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Autism, ADHD, mental retardation and behavior problems in 100 individuals with 22q11 deletion syndrome.

Journal article
Authors Lena Niklasson
Peder Rasmussen
Sólveig Oskarsdóttir
Christopher Gillberg
Published in Research in Developmental Disabilities
Volume 30
Issue 4
Pages 763-773
ISSN 0891-4222
Publication year 2009
Published at Institute of Neuroscience and Physiology, Department of Psychiatry and Neurochemistry
Institute of Clinical Sciences, Department of Pediatrics
Pages 763-773
Language en
Keywords Adolescent, Adult, Attention Deficit Disorder with Hyperactivity, Epidemiology, Genetics, Autistic Disorder, Epidemiology, Genetics, Child, Child, Preschool, DiGeorge Syndrome, Complications, Genetics, Female, Humans, Infant, Intellectual Disability, Epidemiology, Genetics, Male, Mental Disorders, Epidemiology, Genetics, Neuropsychological Tests, Questionnaires
Subject categories Child and adolescent psychiatry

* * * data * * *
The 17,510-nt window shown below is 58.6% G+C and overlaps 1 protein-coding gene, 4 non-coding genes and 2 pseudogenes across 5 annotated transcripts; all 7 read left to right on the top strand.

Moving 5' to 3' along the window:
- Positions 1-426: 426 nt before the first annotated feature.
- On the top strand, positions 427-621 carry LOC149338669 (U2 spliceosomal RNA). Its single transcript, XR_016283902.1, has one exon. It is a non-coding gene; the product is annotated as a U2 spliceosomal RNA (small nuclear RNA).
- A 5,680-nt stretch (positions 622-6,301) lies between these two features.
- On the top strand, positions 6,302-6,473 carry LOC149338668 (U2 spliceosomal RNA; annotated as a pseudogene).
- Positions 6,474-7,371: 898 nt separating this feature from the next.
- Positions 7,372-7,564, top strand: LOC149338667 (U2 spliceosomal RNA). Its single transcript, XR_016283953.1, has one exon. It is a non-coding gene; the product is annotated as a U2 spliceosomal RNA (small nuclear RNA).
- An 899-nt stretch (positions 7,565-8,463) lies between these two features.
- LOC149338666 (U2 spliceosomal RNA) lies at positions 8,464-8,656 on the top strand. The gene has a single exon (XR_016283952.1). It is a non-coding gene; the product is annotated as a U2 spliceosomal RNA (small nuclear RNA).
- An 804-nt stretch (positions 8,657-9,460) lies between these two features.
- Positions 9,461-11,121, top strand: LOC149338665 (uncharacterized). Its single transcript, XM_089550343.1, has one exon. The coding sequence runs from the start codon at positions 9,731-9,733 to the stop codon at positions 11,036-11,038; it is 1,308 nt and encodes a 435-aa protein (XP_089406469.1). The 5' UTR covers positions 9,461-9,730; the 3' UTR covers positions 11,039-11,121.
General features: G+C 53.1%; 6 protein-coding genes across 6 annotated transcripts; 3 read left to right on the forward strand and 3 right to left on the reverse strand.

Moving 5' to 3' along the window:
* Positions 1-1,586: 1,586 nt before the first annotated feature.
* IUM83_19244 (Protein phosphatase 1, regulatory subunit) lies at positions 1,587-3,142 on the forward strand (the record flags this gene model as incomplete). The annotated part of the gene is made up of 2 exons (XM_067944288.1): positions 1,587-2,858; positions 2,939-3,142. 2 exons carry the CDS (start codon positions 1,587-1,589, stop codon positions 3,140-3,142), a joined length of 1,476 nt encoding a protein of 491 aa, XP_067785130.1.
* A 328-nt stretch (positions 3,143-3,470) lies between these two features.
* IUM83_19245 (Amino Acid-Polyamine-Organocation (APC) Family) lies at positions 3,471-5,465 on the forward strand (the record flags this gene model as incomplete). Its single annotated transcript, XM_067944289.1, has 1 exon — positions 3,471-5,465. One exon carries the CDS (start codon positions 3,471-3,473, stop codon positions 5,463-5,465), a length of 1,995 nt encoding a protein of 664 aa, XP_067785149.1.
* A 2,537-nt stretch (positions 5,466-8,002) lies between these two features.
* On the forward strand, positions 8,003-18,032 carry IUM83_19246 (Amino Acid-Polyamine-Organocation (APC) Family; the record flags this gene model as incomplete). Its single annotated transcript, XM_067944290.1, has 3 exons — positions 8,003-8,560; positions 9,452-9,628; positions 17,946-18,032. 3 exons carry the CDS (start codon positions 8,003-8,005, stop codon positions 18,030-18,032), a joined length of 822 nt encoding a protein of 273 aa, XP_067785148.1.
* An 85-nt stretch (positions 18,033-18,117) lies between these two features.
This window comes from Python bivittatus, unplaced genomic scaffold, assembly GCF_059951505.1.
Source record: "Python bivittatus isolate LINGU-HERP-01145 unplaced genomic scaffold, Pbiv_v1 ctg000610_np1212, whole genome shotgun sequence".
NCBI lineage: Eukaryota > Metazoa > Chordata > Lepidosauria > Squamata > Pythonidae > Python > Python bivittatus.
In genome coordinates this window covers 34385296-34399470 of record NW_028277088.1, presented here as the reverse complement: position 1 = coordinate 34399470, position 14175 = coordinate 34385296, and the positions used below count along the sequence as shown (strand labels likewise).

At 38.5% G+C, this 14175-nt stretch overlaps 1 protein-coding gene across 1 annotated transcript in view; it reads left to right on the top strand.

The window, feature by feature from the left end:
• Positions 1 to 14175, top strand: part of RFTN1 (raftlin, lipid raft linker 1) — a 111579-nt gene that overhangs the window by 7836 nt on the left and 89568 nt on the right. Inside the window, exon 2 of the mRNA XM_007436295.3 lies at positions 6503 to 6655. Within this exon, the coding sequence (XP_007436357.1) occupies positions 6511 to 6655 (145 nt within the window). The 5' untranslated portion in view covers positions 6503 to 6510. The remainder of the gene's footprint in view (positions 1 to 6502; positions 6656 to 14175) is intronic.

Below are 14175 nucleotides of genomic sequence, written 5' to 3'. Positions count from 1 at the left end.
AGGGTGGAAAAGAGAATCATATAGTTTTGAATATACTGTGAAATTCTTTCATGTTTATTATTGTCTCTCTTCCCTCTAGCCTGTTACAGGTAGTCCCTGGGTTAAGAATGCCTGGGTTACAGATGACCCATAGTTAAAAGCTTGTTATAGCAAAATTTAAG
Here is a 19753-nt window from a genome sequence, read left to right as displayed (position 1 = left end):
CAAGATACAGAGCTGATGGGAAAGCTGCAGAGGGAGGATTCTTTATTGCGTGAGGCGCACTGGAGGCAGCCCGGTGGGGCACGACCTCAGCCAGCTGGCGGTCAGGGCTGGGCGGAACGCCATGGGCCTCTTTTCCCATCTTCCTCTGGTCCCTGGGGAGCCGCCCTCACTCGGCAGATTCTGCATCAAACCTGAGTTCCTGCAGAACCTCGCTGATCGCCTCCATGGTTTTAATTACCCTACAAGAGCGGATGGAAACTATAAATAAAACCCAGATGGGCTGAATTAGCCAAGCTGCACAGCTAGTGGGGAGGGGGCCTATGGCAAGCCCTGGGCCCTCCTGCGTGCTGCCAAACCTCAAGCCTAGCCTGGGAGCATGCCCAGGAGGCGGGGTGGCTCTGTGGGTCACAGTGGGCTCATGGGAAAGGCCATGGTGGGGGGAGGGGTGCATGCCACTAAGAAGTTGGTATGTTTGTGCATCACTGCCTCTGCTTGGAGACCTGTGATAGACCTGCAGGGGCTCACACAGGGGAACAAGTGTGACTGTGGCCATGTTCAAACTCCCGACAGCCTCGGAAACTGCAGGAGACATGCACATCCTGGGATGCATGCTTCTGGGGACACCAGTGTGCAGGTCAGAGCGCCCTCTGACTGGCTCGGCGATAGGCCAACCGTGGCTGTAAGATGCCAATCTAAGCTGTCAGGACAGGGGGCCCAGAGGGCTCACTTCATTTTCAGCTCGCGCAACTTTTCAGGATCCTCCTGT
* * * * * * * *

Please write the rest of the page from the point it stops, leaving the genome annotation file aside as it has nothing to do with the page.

This study assessed the prevalence and type of associated neuropsychiatric problems in children and adults with 22q11 deletion syndrome. One-hundred consecutively referred individuals with 22q11 deletion syndrome were given in-depth neuropsychiatric assessments and questionnaires screens. Autism spectrum disorders (ASDs) and/or attention deficit/hyperactivity disorder (ADHD) were diagnosed in 44 cases. ASD was diagnosed in 23 cases of whom only 5 had autistic disorder. ADHD was diagnosed in 30 individuals. In nine of these cases with ASD or ADHD there was a combination of these diagnoses. Mental retardation (MR) with or without ASD/ADHD was diagnosed in 51 individuals. ASD, ADHD, and/or MR were present in 67 cases. Females had higher IQ than males. The results of this study showed that the vast majority of all individuals with 22q11 deletion syndrome have behavior and/or learning problems and more than 40% meet criteria for either ASD, ADHD or both. Neuropsychiatric and neuropsychological evaluations are indicated as parts of the routine clinical assessment of individuals with 22q11 deletion syndrome.

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